|Combo Bologna||A nice hostel not far from the central station with clean and comfortable rooms and a big outdoor space.|
|Dopa Hostel||A brilliant hostel with all the facilities you need in the centre of the city.|
|Il Nosadillo Hostel||Located in the medieval centre of Bologna, this is a small hostel with a chilled vibe and all the facilities you need.|
Cost of Travel in Bologna
Italy isn’t the most expensive country in Europe and visiting Bologna for 3 days isn’t going to stretch your budget to breaking point.
The city isn’t as expensive as bigger cities such as Milan and Rome. You can spend 3 days here on a budget without too much difficulty.
One thing that will eat into your budget is if you decide to do a lot of tours. This is something you can budget for beforehand. Although, there aren’t many expensive tours, so as long as you don’t splash the cash willy-nilly, you should be fine.
Eating out and accommodation are reasonably priced, while if you do any day trips, the train fares don’t amount to much. If you want to buy some travel gifts for friends and family that should also be factored in.
Below is a rough guide to prices for accommodation, eating out and transport in Bologna.
They don’t include prices for extras such as nights out at a bar/pub, club entry fees, souvenirs/clothing purchases, tours. etc. You will have to budget extra for these purchases as they are ‘non-essential!’
Hostel: Dorm – €21-34; Private – €50-75
Rental Apartment: €100-130
Food and Drink
Takeaway meal: €5-8+
Pint of beer: €4-6
Bus single ticket: €2
Day card: $6
Bike rental: €25 for the day
Best Time To Visit Bologna
Bologna is in the Emilia-Romagna region of Italy, which is in the north of the country. While the climate isn’t cold, it can be more temperamental than places further south.
Still, most of the time the weather follows what you’d expect from the seasons. It’s much warmer in summer than at any other time of the year and you should expect more rain in spring and autumn.
I visited during October and was lucky enough to avoid any rain, although it was mild during this time. I was able to walk around in shorts but I was the only one!
I also visited briefly in the summer when catching a train to visit Turin. It was much warmer and there were more tourists too.
You should take this into consideration as well as the weather when visiting Bologna, as it does get busier during the summer months.
I’ve outlined a quick guide to what to expect when visiting Bologna in each of the four seasons below:
Bologna in Spring
Spring is when the weather starts to pick up with temperatures getting warmer and there are fewer tourists to deal with too. This is a good time to visit Bologna if you can.
Average temperatures from low to high: 4.1°C – 23° C / 39.4°F – 73.4° F
Bologna in Summer
The weather in Bologna gets much hotter during the summer and depending on how hot it gets, it can be uncomfortable. There will also be more tourists at this time of the year. If neither bothers you, it’s a good time to visit.
Average temperatures from low to high: 15.7°C – 30.4° C / 60.3°F – 86.7° F
Bologna in Autumn
Autumn is probably the best time to visit Bologna. Temperatures aren’t as high as during the summer, and nor is it as cold as in winter. You can still do most of the things you can in the summer but without the stifling heat and large crowds.
Average temperatures from low to high: 4.3°C – 25.4° C / 39.7°F – 77.7° F
Bologna in Winter
Winter isn’t the best time to visit Bologna. It’s much colder than at any other time of the year and you’re more likely to get caught in rain too. The one silver lining is that there won’t be many tourists. If you don’t mind the weather, it would make a good time to visit.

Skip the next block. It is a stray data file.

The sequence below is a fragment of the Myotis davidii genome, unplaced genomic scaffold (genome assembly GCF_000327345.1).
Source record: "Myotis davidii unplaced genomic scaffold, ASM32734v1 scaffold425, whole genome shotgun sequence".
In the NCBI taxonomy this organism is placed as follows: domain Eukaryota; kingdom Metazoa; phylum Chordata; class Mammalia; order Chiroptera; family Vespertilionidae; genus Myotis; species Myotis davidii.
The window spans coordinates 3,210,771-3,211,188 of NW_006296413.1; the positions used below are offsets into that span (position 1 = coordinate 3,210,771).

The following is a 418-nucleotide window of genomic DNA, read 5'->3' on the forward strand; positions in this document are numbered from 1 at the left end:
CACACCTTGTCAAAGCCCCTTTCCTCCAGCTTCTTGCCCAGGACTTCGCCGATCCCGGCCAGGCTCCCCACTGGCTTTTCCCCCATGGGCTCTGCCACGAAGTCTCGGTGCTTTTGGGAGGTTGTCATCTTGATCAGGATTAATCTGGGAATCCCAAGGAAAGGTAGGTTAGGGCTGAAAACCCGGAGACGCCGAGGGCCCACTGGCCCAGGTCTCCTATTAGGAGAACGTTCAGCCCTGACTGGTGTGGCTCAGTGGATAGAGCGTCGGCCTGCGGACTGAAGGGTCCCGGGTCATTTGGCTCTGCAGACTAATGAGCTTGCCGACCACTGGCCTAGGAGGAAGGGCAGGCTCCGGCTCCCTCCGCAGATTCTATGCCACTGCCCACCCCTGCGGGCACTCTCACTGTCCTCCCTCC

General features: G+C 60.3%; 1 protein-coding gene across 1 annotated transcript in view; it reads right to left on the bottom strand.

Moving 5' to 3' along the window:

Average temperatures from low to high: -0.5°C – 9° C / -1.8°F – 48.2° F
How To Get Around Bologna
Bologna isn’t the biggest city, so you can walk around without too much difficulty. If the places you’re visiting are mainly in the city centre, then you’ll be fine.
If you want to venture further afield though, to visit the Sanctuary of San Luca for example, then you’ll need to take the bus part of the way as it’s a long walk.
There’s an extensive bus network in the city, which you can use to get around the city and the surrounding area. Via Marconi is one of the best places in the city to get buses from if you need to use them.
Bologna doesn’t have a metro system, although a tram network is being built, this won’t be operational until 2026 at the earliest.
The two options you have are walking or the bus. But this isn’t a big problem, as you’ll be able to get around the city easily using one or both.
Getting from Bologna airport to the city centre is easy too. There’s a monorail that takes you from the airport to the train station in the city centre.
It takes around seven minutes and there are frequent services, especially at peak times.
Frequently Asked Questions
Is 3 Days Enough in Bologna?
3 days is enough time to see everything that Bologna has to offer. The city is bigger than you think, so you’ll need three days to see all the sights such as the Two Towers, Piazza Maggiore and the Sanctuary of the Madonna di San Luca.
Is Bologna Worth Going To?
Bologna is a great place to visit and an underrated destination. The city has a long history and many fascinating architectural and cultural sights to visit. The food is also brilliant here and the city has a lively nightlife too.
Looking For More Travel Guides?
3 Days in Palermo – If you want to visit another Italian city that’s got a lot of character and history, Palermo is the place to go.
Road Trip in Sicily – A road trip around one of the most beautiful and interesting parts of Italy is a must if you have time to spare after visiting Bologna.
3 Days in Rome – The capital of Italy is one of the most incredible places to visit on the planet. It’s a train ride away from Bologna and a good place to visit afterwards.
Tom is a travel addict who first left England to spend a year Down Under. Not satisfied with this, he then went to New Zealand, about as far away from home as he could get. He is now planning his next adventures in Europe and Canada while maintaining this blog. Check out the about me page to learn more!